The Advertising Act provides that direct marketing messages – independently from the method of communication and including broadly postal mail, e-mail, facsimile, SMS, MMS etc – cannot be sent to natural persons as a general rule, unless prior, express, specific, voluntary, informed consent has been obtained from such recipient/subscriber (”opt-in”) in compliance with the provisions of the Data Protection Act. Accordingly, the Hungarian Act on Unfair Commercial Practices (the domestic implementation of the UCP Directive 2005/26/EC) blacklists unsolicited (electronic) marketing in relation to consumers under No. 26 of the Annex of the Act. In case of legal entities, opt-out consent applies, however, B2B communications are not recognised in the direct marketing context.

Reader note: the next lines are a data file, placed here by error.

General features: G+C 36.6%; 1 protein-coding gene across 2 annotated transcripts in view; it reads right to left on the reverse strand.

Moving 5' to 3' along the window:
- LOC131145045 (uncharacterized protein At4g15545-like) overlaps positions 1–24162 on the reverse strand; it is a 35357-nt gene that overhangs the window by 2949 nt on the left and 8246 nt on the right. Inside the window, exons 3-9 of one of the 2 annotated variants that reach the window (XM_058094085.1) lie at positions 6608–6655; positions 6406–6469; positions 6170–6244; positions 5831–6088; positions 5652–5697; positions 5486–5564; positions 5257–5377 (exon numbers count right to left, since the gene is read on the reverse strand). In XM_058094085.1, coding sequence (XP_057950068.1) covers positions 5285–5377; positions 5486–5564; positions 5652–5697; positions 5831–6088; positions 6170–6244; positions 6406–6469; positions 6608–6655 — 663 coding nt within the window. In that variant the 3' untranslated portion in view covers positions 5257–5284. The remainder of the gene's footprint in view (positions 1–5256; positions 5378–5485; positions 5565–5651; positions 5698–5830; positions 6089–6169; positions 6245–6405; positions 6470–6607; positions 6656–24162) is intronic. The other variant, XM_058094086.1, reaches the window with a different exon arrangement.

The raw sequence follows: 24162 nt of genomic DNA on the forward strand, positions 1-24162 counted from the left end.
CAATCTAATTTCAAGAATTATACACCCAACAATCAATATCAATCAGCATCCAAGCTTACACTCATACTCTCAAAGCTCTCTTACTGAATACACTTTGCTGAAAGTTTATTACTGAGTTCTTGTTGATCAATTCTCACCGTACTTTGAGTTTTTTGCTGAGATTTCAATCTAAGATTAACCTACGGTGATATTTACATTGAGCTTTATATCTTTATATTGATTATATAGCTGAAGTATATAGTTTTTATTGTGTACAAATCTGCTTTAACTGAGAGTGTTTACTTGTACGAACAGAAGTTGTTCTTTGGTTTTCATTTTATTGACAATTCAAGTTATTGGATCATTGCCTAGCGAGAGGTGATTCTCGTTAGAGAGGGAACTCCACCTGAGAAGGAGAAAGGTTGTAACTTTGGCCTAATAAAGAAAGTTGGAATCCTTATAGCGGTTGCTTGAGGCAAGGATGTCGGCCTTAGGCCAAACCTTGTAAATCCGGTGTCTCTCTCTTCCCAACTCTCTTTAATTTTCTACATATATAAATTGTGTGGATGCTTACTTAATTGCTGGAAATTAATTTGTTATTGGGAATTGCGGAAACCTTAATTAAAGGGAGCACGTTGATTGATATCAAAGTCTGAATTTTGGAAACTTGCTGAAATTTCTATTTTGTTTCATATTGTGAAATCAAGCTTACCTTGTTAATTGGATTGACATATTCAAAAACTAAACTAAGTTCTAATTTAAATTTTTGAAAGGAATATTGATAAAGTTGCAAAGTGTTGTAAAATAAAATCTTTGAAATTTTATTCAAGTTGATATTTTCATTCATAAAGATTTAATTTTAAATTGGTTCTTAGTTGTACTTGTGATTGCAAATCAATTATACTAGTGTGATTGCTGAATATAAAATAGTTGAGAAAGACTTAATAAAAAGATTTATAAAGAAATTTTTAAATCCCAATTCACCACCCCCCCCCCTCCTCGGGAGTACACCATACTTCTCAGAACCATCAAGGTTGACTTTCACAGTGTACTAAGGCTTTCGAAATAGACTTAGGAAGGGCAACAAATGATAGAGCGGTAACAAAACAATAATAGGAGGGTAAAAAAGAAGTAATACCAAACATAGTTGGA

According to the position of the Hungarian Data Protection Commissioner, data processing for marketing purposes shall always comply with the provisions of the Data Protection Act. This means in practice that the individual shall be informed in detail on every aspect of the use of its contact information for marketing purposes. In particular: unambiguous and detailed information shall be provided relating to the purpose and legal basis of the data processing; duration of data processing and detailed information shall also be provided on the rights and available legal remedies of the individual. It must be noted that in case of the collection of the name and address of the individuals, data processing shall also comply with the Direct Marketing Act which requires in practice the implementation of a written privacy notice on the part of the sender.